Today I am going to get my hair cut. It’s going to be the first time getting my hair snipped at the hairdresser in many years. My locks previously have been dealt with at home, cut by kin. I need my head professionally worked away from ruggedness this time. An important event is impending, a cordial reception where I will be judged by many.
What could I expect? Is it expensive? It shouldn’t be a lot for such a simple procedure. I hope the twenty dollars slim will cover my little trim. What specifications should I relay? Maybe I’ll just ask: “Give me whatever style that is affordable, simple, and removes the look of a despondent bush from my head.”
Is there any way I should prepare? I made sure to wash and condition my hair, so I don’t get sucked into a professional head wash, hogwash, or some other slimy scheme to supply seemingly unnecessary services.
What if he screws it up? Although this event could be deemed very nominally important, a lot of things are riding on it. I need to impress people with my showing, so that maybe they will tell their important friends how that professional person they are looking for exists. My career could be shaped by this. A rudimentary cut wouldn’t do, it must look good.
Maybe I’m taking this too seriously; it’s just a routine thing, nothing really special. It’s just preparation to make sure I look spiffy and confident. After all, how hard could slicing another’s fur be? All they do is cut it to pieces.
Why is someone going to judge me over the styling of my crown? I should be afforded some kind of leeway, especially due to the monumental effort I put into this.
You can only make a first impression once. Probably the best impression is that of a well groomed intelligent man of diligence. It would be regrettably laughable, to stand there with a loose lock or curl, jutting out like a sore thumb.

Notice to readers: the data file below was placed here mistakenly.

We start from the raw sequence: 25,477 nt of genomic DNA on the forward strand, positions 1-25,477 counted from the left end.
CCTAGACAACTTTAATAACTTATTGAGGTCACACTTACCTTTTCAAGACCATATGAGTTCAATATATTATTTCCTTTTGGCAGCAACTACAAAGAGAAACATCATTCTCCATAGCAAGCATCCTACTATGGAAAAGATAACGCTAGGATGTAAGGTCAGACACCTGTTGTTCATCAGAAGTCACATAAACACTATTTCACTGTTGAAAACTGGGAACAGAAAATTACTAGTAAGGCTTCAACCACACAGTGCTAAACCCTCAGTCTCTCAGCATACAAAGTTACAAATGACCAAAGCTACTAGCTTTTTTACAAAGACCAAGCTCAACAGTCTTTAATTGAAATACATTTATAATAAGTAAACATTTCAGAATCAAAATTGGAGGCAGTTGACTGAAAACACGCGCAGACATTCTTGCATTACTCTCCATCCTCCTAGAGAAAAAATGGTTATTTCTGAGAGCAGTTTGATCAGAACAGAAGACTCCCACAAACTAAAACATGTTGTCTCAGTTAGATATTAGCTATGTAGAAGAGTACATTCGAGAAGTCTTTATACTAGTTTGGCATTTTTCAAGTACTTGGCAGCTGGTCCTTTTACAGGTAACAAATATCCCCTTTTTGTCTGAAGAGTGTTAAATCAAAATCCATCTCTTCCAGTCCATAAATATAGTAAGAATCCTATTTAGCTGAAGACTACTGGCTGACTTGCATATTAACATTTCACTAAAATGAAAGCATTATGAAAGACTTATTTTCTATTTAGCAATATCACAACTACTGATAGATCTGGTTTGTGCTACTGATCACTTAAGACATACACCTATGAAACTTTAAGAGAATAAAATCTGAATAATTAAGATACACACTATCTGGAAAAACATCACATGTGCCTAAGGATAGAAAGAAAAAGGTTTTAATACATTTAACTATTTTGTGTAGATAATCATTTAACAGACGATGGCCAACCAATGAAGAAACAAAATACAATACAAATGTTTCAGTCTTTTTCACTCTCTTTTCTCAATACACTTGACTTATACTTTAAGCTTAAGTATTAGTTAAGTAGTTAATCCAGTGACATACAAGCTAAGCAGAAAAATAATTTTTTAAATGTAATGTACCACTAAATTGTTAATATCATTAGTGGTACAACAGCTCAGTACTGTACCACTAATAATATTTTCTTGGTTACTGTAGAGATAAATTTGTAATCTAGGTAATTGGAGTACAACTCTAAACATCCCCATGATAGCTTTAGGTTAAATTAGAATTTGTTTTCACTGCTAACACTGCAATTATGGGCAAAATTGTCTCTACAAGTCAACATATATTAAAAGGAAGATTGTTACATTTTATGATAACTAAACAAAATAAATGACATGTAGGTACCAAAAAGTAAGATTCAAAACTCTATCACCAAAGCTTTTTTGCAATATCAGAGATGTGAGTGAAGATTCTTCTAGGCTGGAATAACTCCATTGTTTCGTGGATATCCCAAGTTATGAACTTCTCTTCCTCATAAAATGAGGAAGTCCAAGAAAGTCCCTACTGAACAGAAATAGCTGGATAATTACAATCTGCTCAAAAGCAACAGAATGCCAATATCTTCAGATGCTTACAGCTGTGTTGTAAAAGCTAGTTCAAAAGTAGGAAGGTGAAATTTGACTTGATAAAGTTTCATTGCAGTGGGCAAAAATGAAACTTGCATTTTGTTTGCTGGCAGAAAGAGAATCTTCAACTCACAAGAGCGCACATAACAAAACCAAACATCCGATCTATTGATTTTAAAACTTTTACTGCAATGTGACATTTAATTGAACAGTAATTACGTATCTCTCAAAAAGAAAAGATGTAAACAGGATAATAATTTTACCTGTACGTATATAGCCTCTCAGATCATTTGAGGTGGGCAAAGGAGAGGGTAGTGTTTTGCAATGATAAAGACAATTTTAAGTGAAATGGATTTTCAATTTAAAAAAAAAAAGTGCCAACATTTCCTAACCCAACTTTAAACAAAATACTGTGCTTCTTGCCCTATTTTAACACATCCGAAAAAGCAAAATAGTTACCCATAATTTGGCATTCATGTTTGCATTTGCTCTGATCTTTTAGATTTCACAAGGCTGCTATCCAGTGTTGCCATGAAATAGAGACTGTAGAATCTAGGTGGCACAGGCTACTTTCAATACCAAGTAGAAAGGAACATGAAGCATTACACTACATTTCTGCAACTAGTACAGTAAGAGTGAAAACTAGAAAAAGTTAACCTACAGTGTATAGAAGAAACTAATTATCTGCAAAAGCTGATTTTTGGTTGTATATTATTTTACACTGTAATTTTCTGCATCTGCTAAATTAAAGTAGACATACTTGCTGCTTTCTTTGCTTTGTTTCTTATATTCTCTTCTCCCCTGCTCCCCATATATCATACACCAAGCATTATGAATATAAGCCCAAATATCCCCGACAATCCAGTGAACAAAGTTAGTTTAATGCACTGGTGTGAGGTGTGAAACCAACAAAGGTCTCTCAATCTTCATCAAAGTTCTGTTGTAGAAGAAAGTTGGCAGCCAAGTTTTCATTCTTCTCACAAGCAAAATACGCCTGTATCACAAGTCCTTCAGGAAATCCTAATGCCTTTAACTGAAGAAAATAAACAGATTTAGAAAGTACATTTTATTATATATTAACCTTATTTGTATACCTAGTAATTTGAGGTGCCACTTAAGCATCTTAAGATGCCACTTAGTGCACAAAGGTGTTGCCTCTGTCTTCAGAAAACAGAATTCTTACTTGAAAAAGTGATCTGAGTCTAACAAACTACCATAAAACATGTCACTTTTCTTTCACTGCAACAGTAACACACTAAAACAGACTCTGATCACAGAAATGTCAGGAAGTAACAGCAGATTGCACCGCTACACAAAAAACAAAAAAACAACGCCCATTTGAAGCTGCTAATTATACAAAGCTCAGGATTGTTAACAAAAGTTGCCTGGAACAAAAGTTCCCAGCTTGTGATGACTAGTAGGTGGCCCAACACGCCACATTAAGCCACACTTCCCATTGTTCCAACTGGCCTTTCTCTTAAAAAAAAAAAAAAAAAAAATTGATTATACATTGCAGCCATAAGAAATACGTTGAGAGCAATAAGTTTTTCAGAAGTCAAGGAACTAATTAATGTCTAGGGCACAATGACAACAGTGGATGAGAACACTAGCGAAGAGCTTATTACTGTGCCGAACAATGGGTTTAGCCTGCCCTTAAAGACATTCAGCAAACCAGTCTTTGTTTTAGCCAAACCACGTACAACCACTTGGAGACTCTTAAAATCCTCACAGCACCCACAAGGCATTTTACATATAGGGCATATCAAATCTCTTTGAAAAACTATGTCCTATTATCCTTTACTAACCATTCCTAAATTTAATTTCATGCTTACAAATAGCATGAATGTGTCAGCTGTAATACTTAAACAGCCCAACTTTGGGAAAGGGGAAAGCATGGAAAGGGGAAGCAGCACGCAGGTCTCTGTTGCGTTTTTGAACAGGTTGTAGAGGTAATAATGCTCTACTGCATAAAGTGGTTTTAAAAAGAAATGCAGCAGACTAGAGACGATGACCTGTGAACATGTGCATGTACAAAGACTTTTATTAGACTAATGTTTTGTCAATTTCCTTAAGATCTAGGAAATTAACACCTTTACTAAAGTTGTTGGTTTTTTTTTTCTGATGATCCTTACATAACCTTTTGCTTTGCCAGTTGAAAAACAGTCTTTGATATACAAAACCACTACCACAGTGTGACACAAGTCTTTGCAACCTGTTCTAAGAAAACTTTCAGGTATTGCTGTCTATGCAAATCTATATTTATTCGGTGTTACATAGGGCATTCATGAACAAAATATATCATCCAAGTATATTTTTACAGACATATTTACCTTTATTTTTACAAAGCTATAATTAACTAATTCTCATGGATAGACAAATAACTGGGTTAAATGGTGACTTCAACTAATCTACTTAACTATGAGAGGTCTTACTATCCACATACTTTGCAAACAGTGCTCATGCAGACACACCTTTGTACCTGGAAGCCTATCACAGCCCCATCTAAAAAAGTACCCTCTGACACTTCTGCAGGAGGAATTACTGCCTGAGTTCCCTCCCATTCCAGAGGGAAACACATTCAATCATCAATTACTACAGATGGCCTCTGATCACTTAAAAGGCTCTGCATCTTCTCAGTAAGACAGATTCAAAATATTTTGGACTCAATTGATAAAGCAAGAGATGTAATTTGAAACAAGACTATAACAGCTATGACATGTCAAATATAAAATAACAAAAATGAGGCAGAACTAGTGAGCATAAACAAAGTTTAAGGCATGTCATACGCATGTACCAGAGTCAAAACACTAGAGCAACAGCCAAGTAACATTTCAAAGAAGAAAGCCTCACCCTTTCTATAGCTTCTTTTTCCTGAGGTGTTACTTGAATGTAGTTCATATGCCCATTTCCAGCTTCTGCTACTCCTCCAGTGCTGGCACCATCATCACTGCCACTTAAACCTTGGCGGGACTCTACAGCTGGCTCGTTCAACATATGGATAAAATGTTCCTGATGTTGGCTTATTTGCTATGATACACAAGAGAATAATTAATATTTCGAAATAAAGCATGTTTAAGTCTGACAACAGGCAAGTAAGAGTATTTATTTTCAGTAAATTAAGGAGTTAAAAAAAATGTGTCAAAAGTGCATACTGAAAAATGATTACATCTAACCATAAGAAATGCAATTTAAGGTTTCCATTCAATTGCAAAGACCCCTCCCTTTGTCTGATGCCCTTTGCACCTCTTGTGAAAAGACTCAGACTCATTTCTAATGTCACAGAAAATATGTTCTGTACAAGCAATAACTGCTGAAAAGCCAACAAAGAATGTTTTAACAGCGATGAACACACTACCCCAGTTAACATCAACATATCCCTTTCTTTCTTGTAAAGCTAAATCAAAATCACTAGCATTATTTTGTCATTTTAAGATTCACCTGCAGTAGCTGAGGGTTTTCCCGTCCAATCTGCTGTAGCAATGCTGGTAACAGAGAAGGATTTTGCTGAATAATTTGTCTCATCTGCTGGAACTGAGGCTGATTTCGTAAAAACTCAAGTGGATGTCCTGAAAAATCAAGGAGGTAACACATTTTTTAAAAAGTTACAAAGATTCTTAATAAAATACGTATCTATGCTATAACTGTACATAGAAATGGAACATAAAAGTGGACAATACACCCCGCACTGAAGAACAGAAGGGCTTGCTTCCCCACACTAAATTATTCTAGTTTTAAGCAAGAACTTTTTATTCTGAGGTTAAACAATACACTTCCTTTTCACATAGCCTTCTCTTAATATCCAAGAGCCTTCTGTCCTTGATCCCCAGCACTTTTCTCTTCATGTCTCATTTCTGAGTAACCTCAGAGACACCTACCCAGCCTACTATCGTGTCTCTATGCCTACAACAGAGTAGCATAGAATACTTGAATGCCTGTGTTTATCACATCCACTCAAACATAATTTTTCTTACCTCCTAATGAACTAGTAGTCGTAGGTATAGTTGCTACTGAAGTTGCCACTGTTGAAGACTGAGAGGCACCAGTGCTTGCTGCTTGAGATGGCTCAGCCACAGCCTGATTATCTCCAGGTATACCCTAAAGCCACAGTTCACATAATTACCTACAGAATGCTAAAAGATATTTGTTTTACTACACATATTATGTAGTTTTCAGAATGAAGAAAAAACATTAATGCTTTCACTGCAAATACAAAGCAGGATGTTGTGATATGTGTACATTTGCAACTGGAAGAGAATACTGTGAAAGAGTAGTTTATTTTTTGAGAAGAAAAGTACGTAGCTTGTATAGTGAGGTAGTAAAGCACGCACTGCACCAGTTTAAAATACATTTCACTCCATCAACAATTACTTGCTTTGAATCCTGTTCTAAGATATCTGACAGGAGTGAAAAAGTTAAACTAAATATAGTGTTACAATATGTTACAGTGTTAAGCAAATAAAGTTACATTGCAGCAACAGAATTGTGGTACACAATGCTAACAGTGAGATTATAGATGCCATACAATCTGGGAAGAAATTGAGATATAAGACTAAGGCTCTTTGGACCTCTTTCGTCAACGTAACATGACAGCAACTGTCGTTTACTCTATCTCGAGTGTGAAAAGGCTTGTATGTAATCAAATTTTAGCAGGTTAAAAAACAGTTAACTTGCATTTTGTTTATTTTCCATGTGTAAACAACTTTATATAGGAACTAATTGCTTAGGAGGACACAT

I must take a leap of faith. It’s not as though the state of my head is in impeccable shape. The top is like a flower bed left unattended. Various weeds and tangles sprouting out like it’s nobody’s business. The hairdresser is probably equivalent to pouring gasoline and lighting matches. Sure it looks like a very effective option, but the inherent risks have me guessing a second, third, fourth, who knows how many times.
I hope it goes smoothly, my hair being transformed into something more majestic, and pleasing to the eye. Resembling less a mushroom cloud, more like the head of a well-respected citizen. I must shed my clownliness, so that I may impress.
Here I am at the hairdressers. The building looks interesting; it’s a bit worn and deteriorated, but not so much that it is run down. Inside seems a bit more orderly than out. The business is busy, so I have to sit down upon one of these imitation leather chairs in the waiting room. I’m looking at the pile of magazines at my feet, but there is nothing of interest to me. It’s ok, I’ll only have to wait a few minutes.
This place is well decorated there are football flags, and posters pinned to the wall, and a few clocks hanging from nails. In a glass cabinet in front of me there are numerous antique razors and scissors. Some of them look rusted, and others are polished and sharp. Either the owner has been operating for a long time, or is an avid antique collector. This appears to be a good thing, if he has cut enough heads to retire many
It’s now time for my hair to be reduced in mass and fluffiness. The barber’s chair is again imitation leather, which seems to be part of the establishment’s theme.
“What do you want done with your hair?” bellows the barber.
“Nothing fancy” I reply. “Just take a few inches off.
“Ok, your hair is pretty thick, I’m going to need to wet it down first” This statement is comforting. Most of those who have cut my hair previously would say my hair needed a bit of moisture to straighten it out. By a bit of moisture, I mean totally soaking my head under the tap.
Now that my hair has been properly prepared, the barber is skimming over it, leaving large swathes as he goes. All my removed hair is fluttering to the floor, dispersing into a layer of fuzz on the floor. Looking down it appears that the floor has become carpeted in the stuff.
The stylist is snapping and stabbing at the hair with such precision and speed, more than I am used to from my family members. We exchange a bit of small talk as he goes on, until he is done. The chair is rotated so that I may see my reflection through the mirror.
I have been transformed far then from where I had started. I look much more formal, more than adequate for what I need to do. I pay him what he asks, gladly the money I brought along cover’s it exactly. I walk out with what I set out for, a head of reduced magnitude.